US Marshalls spied on abortion protesters using Dataminr
Internal emails reveal how Twitter's official partner monitored the whereabouts of abortion protesters.
Dataminr, an official partner of Twitter, informed a federal law enforcement agency about pro-abortion marches and rallies in the aftermath of Roe v. Wade's reversal, records obtained by The Intercept through a Freedom of Information Act request said.
The Marshals are the oldest law enforcement agency in the US. Today, the Marshals Service has a unique duty among federal agencies, mostly including the transportation of convicts, the pursuit of fugitives, and the protection of federal courts and judicial employees.
Internal emails indicate that the US Marshals Service received daily notifications from Dataminr, a business that continuously monitors social media for corporate and government clients, regarding the exact time and location of ongoing and scheduled abortion rights demonstrations.
A "ripe" technique for abuse
The emails demonstrate that Dataminr marked protest organizers, participants, and onlookers' social media posts and used Dataminr's unique access to the so-called firehose of unfettered Twitter data to monitor constitutionally protected speech.
Jennifer Granick, an attorney with the American Civil Liberties Union's Speech, Privacy, and Technology Project called it a technique "ripe for abuse."
Read more: US Supreme Court overturns Roe's ruling, ending abortion rights
Mary Pat Dwyer, academic program director of Georgetown University's Institute for Technology Law and Policy, believes that the more it's made public that law enforcement is gathering up this information broadly about US residents and citizens, the more the chilling effect on whether people are willing to express themselves and attend protests and plan protests.
The Intercept got the records from April to July 2022, during a period of seismic Supreme Court news. Following the release of a draft ruling indicating that the Supreme Court would overturn Roe v. Wade, the cornerstone of reproductive rights in the United States, pro-abortion activists conducted enormous protests and rallies around the country.
Apparently, this also happened in 2020 when The Intercept revealed that the business had monitored Black Lives Matter marches for the Minneapolis Police Department following the murder of George Floyd.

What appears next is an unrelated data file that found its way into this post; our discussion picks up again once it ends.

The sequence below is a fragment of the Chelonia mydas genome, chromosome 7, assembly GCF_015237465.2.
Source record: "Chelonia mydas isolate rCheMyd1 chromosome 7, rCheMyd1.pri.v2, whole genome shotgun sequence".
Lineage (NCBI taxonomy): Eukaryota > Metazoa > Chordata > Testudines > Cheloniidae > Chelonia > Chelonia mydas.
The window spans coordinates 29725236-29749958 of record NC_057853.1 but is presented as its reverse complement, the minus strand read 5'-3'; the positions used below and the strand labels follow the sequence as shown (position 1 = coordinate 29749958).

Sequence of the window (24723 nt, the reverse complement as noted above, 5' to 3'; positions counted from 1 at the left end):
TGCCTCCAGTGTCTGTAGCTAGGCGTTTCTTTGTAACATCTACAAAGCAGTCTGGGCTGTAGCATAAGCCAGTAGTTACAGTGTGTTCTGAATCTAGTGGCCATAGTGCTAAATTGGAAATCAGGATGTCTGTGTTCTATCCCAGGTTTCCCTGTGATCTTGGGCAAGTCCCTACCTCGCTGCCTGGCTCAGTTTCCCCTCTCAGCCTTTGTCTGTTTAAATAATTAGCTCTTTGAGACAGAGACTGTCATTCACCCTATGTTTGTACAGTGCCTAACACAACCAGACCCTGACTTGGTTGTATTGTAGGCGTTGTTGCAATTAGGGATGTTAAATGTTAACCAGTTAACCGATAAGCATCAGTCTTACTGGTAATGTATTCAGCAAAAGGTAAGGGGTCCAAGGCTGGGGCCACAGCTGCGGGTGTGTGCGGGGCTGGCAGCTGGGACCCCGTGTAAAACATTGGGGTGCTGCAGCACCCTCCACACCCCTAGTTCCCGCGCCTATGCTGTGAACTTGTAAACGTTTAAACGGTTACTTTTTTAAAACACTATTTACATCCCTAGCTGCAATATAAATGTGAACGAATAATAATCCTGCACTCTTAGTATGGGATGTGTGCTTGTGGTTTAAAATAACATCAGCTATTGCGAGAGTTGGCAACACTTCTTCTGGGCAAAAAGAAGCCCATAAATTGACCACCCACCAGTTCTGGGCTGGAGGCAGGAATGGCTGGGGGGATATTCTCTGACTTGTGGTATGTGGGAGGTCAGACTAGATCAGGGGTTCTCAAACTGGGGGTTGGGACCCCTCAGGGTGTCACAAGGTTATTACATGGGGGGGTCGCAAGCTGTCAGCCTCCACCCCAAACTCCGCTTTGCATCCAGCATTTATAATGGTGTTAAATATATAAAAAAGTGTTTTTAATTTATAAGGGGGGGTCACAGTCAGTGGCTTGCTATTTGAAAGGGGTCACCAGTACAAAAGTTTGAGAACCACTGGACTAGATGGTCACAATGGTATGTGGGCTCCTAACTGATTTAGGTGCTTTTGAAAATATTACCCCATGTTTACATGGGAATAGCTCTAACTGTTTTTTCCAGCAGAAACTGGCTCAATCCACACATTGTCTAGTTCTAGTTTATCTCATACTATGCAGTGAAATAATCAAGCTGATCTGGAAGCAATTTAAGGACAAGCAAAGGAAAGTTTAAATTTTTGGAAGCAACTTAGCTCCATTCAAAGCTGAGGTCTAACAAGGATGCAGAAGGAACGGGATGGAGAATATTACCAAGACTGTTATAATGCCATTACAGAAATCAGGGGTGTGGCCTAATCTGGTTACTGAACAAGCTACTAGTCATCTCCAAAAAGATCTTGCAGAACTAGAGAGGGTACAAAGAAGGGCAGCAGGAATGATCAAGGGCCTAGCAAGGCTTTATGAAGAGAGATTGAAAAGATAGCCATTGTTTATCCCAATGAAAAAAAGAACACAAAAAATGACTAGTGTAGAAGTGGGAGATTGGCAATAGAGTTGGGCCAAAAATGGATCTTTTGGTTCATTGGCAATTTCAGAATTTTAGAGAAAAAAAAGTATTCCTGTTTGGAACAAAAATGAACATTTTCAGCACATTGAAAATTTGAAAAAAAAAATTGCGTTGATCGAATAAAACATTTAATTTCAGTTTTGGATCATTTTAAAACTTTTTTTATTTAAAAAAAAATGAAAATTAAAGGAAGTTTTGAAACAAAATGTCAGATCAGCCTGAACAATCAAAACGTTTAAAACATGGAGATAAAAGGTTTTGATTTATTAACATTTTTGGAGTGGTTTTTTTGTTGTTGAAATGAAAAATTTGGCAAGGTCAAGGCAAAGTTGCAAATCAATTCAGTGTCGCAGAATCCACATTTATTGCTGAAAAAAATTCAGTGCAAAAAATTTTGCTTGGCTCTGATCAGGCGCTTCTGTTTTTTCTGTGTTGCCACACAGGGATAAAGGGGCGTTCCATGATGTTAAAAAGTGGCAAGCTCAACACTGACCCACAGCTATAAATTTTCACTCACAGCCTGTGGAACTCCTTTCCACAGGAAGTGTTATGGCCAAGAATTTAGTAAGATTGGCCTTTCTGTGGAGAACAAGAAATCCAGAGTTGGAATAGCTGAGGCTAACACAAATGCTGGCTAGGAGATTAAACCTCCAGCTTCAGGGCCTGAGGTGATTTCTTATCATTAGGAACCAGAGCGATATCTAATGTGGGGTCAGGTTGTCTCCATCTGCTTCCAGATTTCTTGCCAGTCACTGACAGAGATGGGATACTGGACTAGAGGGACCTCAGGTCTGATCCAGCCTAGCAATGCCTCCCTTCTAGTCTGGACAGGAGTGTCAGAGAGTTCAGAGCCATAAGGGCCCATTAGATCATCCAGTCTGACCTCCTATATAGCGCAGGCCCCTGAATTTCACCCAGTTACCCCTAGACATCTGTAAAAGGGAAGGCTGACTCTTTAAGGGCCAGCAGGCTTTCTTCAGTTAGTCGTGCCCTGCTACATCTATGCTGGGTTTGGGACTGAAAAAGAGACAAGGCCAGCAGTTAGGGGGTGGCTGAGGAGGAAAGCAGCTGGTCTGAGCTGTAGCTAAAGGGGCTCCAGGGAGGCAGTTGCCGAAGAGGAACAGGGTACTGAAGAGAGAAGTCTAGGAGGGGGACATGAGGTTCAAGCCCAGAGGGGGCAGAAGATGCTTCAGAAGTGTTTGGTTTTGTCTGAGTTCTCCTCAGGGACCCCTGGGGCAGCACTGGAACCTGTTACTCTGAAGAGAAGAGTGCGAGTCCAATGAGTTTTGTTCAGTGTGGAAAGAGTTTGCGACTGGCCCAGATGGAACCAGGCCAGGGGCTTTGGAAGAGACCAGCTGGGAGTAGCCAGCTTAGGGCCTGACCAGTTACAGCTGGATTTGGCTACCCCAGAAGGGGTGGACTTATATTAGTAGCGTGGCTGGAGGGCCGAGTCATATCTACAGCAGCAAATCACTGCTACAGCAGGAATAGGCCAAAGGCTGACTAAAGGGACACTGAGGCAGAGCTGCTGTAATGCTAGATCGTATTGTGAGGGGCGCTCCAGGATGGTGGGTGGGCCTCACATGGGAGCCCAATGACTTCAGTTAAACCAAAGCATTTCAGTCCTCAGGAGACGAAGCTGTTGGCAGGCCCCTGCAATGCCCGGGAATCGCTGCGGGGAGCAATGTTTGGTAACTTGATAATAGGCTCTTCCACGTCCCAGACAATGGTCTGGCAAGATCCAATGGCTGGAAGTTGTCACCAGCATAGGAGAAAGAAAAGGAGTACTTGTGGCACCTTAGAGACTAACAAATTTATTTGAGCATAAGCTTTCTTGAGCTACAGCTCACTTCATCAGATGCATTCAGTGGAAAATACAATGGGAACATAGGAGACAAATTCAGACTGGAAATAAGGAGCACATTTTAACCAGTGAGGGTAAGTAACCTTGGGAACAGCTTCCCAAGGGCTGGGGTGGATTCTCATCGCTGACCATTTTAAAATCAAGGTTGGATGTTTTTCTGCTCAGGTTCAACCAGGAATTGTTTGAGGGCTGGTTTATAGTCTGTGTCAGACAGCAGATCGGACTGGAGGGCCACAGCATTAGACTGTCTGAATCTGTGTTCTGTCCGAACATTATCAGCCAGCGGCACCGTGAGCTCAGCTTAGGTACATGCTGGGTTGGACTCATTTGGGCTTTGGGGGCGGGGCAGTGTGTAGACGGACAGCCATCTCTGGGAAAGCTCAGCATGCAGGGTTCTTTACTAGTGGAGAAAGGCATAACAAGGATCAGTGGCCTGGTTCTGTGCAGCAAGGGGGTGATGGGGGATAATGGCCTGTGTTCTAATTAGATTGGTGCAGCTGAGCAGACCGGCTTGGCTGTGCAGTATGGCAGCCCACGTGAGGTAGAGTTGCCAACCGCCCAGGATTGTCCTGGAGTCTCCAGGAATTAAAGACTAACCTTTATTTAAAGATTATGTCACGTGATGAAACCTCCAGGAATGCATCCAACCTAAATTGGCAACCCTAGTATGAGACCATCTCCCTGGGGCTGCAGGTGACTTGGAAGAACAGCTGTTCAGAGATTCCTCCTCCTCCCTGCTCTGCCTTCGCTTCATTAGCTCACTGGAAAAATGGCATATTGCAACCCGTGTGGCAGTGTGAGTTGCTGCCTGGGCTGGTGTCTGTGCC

On May 3, 2022, the day following Politico's story on the draft decision, New York-based artist Alex Remnick tweeted about an upcoming demonstration in Foley Square, a tiny park in central Manhattan bordered by municipal and federal government buildings. Dataminr shared his tweet to the Marshals right away. That evening, Dataminr continued to disseminate information on the Foley Square event, which was now in full swing, with warnings such as "protestors block nearby streets near Foley Square," as well as photographs of marchers collected from Twitter.
In the following week, within less than an hour, Marshals got five consecutive updates on the St. Patrick's Day demonstration, including an anticipated number of attendees based on unknowing Twitter users' tweets.
The emails reveal that Dataminr alerted the Marshals about dozens of protests, including several pro-abortion meetings. The corporation may have tracked countless additional marches, rallies, and First Amendment exercises.
In response to The Intercept's public records request, the Marshals Service discovered roughly 5,000 pages of pertinent information but only supplied around 800 pages. A request for comment was not returned by the United States Marshals Service.
The Marshals' extensive use of social media monitoring is not the first incident of apparent mission creep in recent years: The Intercept revealed in 2021 that a Marshals-operated drone had spied on Black Lives Matter events in Washington, DC.
While some alerts came due to the proximity to courthouses or judge's homes, others were seemingly unprompted, as they were near such as the Basilica of St. Patrick's Old Cathedral, which is a mile over from the nearest courthouse.
"I would say that a tiny, tiny, tiny fraction of protests at courthouses pose any kind of risk of either property damage or personal injury," Granick asserted.
"And there's really no reason to gather information on who is going to that protest, or what their other political views are, or how they're communicating with other people who also believe in that cause," she added.